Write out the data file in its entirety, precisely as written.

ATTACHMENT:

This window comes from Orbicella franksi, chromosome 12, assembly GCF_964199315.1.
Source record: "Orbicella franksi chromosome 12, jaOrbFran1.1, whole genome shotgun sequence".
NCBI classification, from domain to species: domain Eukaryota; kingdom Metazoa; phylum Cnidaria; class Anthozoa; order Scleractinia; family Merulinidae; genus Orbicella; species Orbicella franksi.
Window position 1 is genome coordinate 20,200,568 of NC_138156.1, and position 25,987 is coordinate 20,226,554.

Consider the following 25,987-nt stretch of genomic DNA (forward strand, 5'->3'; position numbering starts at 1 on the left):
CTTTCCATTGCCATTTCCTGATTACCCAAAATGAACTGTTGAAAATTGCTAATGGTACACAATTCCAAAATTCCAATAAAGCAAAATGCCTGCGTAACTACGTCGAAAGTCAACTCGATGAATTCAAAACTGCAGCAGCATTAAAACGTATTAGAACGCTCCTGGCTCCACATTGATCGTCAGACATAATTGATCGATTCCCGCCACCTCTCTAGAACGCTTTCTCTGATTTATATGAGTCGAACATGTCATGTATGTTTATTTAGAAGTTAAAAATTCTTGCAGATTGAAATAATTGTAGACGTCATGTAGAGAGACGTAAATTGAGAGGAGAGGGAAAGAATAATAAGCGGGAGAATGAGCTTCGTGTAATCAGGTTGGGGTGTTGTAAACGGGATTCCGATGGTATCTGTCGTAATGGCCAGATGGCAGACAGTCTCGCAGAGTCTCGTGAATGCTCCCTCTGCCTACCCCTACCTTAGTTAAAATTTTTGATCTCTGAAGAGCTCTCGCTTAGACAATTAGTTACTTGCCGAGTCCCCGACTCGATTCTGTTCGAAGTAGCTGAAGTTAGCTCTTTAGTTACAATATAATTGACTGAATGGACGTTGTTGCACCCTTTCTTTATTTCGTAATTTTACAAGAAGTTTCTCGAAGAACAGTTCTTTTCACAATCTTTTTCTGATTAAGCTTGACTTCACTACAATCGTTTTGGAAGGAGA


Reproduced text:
This window comes from Orbicella franksi, chromosome 12, assembly GCF_964199315.1.
Source record: "Orbicella franksi chromosome 12, jaOrbFran1.1, whole genome shotgun sequence".
NCBI classification, from domain to species: domain Eukaryota; kingdom Metazoa; phylum Cnidaria; class Anthozoa; order Scleractinia; family Merulinidae; genus Orbicella; species Orbicella franksi.
Window position 1 is genome coordinate 20,200,568 of NC_138156.1, and position 25,987 is coordinate 20,226,554.

Consider the following 25,987-nt stretch of genomic DNA (forward strand, 5'->3'; position numbering starts at 1 on the left):
CTTTCCATTGCCATTTCCTGATTACCCAAAATGAACTGTTGAAAATTGCTAATGGTACACAATTCCAAAATTCCAATAAAGCAAAATGCCTGCGTAACTACGTCGAAAGTCAACTCGATGAATTCAAAACTGCAGCAGCATTAAAACGTATTAGAACGCTCCTGGCTCCACATTGATCGTCAGACATAATTGATCGATTCCCGCCACCTCTCTAGAACGCTTTCTCTGATTTATATGAGTCGAACATGTCATGTATGTTTATTTAGAAGTTAAAAATTCTTGCAGATTGAAATAATTGTAGACGTCATGTAGAGAGACGTAAATTGAGAGGAGAGGGAAAGAATAATAAGCGGGAGAATGAGCTTCGTGTAATCAGGTTGGGGTGTTGTAAACGGGATTCCGATGGTATCTGTCGTAATGGCCAGATGGCAGACAGTCTCGCAGAGTCTCGTGAATGCTCCCTCTGCCTACCCCTACCTTAGTTAAAATTTTTGATCTCTGAAGAGCTCTCGCTTAGACAATTAGTTACTTGCCGAGTCCCCGACTCGATTCTGTTCGAAGTAGCTGAAGTTAGCTCTTTAGTTACAATATAATTGACTGAATGGACGTTGTTGCACCCTTTCTTTATTTCGTAATTTTACAAGAAGTTTCTCGAAGAACAGTTCTTTTCACAATCTTTTTCTGATTAAGCTTGACTTCACTACAATCGTTTTGGAAGGAGA